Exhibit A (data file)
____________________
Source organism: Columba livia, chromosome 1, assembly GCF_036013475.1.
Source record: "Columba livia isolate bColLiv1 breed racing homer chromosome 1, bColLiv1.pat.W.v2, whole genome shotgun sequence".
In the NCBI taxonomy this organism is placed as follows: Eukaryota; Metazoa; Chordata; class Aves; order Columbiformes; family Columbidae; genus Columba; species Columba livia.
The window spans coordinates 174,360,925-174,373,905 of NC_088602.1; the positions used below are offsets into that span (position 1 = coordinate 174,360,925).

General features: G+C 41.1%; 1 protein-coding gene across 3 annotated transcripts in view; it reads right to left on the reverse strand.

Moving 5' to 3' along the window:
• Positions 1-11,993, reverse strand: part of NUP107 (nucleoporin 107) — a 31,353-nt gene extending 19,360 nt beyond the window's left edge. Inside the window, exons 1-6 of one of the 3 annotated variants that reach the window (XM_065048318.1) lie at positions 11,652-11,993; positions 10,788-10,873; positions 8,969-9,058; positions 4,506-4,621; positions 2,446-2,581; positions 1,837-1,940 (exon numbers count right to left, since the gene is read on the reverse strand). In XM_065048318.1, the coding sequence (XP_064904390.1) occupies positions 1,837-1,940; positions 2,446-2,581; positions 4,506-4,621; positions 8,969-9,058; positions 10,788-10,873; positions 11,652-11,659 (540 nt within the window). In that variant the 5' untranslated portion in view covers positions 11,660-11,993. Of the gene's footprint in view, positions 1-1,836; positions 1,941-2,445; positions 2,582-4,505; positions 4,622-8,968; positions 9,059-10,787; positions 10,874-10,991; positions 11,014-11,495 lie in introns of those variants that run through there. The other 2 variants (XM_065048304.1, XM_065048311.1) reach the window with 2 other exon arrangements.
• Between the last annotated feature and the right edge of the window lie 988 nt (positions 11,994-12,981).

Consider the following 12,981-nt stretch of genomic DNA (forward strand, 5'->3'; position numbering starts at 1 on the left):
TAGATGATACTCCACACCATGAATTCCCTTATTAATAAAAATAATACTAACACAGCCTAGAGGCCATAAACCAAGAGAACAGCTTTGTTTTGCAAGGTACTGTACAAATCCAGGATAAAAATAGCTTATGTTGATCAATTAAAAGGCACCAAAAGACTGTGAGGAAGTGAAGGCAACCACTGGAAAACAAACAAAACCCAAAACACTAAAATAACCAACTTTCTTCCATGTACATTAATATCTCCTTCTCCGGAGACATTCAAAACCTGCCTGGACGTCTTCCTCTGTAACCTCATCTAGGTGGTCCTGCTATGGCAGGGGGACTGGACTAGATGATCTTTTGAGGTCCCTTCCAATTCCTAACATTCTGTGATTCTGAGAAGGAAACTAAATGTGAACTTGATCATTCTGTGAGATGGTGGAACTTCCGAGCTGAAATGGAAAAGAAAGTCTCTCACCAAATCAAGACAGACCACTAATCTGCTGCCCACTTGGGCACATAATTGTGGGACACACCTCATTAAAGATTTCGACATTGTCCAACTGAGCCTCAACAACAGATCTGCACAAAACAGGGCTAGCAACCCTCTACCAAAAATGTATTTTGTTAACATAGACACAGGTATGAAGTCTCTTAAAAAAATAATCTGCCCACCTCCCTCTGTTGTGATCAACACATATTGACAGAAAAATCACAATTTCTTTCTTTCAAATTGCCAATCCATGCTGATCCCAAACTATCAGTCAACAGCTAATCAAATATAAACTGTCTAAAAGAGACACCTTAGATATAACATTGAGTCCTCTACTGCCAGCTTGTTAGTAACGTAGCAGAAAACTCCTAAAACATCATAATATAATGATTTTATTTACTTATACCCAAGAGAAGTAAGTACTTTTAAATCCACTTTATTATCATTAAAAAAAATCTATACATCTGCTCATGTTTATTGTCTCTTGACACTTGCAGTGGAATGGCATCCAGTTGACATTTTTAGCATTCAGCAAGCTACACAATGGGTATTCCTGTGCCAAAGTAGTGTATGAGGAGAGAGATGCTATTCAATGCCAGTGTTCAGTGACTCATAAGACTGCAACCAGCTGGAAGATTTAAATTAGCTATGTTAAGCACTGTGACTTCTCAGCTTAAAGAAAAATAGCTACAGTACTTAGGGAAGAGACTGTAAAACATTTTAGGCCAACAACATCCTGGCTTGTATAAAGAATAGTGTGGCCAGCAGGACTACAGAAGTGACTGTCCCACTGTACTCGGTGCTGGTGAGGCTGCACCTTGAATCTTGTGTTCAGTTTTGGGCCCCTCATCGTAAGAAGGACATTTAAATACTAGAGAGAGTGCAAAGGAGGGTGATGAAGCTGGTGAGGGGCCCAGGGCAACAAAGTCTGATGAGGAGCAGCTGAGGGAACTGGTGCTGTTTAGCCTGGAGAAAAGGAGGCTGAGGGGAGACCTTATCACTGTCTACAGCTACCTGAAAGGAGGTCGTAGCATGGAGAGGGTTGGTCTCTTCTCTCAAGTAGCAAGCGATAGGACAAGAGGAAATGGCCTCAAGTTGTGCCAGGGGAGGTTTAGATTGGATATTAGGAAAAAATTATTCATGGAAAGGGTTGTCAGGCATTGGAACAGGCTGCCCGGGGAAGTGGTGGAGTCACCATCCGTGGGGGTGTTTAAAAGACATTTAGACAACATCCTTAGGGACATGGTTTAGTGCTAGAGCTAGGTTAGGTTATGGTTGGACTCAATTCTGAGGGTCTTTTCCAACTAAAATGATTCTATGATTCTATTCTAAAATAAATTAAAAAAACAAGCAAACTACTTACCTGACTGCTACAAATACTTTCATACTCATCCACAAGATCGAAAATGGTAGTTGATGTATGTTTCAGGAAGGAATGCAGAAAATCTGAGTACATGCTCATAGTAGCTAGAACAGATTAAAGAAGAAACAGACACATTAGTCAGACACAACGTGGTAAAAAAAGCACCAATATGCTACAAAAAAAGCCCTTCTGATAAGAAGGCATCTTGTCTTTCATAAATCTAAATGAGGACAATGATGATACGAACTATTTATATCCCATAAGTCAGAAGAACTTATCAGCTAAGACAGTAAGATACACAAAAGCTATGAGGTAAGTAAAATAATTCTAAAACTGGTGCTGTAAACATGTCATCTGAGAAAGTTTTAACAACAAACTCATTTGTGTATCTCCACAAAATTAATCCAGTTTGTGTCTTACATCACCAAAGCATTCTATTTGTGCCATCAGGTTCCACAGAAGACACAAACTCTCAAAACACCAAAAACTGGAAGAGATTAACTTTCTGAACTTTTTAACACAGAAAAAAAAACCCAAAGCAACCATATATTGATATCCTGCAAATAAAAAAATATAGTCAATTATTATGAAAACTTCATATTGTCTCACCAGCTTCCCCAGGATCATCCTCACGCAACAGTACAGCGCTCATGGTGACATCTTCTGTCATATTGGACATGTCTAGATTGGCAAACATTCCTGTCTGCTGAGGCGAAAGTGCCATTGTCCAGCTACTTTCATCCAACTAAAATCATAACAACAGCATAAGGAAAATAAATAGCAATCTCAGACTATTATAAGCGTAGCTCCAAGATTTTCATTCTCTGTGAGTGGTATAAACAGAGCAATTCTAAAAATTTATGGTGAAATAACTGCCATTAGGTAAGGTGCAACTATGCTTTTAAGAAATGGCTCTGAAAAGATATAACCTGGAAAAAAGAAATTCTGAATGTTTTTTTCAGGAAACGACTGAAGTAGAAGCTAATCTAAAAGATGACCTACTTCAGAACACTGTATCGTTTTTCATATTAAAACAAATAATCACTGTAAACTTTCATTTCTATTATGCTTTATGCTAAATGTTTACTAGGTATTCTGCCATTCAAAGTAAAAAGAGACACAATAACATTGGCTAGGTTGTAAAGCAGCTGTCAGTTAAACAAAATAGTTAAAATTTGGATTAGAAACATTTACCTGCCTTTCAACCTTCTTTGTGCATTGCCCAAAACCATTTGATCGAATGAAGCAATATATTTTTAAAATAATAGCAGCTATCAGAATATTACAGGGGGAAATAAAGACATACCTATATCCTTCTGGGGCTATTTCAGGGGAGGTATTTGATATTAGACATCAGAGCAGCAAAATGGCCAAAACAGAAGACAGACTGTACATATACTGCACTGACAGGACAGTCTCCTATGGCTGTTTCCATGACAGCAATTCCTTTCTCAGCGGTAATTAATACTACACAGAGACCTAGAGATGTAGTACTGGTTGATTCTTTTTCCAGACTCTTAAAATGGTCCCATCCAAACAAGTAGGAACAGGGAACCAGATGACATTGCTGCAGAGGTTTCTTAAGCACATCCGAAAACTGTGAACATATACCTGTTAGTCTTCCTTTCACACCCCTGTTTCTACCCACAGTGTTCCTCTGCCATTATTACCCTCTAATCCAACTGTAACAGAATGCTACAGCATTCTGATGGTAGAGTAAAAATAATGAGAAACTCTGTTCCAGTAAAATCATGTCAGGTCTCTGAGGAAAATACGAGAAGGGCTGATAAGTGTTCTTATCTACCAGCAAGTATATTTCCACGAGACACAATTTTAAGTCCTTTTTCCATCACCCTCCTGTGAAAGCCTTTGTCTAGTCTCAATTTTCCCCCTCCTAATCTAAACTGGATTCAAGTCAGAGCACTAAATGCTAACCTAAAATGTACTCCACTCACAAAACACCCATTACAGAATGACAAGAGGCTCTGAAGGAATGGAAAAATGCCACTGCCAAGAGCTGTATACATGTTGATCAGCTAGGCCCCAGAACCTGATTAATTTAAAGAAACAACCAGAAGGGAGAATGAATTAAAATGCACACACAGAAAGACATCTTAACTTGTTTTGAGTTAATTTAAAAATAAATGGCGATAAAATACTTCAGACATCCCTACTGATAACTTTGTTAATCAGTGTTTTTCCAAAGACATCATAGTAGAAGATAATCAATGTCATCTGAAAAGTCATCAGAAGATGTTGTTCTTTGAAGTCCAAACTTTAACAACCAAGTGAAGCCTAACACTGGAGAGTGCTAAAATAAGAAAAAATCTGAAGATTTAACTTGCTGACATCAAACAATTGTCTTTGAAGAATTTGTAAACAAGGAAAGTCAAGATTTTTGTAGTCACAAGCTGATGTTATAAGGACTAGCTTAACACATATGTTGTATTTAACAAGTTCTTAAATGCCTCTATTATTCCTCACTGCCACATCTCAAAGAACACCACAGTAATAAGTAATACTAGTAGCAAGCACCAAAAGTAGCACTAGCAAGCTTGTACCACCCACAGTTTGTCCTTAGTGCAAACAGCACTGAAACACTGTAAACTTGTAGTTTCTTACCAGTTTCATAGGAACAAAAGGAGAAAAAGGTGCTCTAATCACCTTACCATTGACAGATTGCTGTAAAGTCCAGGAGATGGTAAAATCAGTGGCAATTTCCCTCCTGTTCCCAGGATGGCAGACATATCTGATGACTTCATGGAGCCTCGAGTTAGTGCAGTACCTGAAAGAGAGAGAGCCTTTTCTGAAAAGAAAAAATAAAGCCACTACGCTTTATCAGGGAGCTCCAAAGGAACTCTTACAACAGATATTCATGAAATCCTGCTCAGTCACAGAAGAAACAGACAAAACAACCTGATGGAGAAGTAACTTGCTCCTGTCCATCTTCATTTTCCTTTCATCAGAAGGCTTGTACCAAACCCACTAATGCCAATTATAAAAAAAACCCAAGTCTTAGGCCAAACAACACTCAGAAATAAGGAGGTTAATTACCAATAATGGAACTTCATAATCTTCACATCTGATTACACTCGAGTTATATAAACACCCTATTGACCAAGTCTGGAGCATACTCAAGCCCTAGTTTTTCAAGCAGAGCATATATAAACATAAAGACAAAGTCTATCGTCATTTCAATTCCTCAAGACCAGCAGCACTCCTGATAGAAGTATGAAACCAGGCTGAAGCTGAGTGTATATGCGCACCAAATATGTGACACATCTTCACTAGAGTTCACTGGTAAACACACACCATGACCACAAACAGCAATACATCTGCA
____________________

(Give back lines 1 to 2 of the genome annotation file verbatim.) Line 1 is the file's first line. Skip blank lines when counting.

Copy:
Source organism: Columba livia, chromosome 1, assembly GCF_036013475.1.
Source record: "Columba livia isolate bColLiv1 breed racing homer chromosome 1, bColLiv1.pat.W.v2, whole genome shotgun sequence".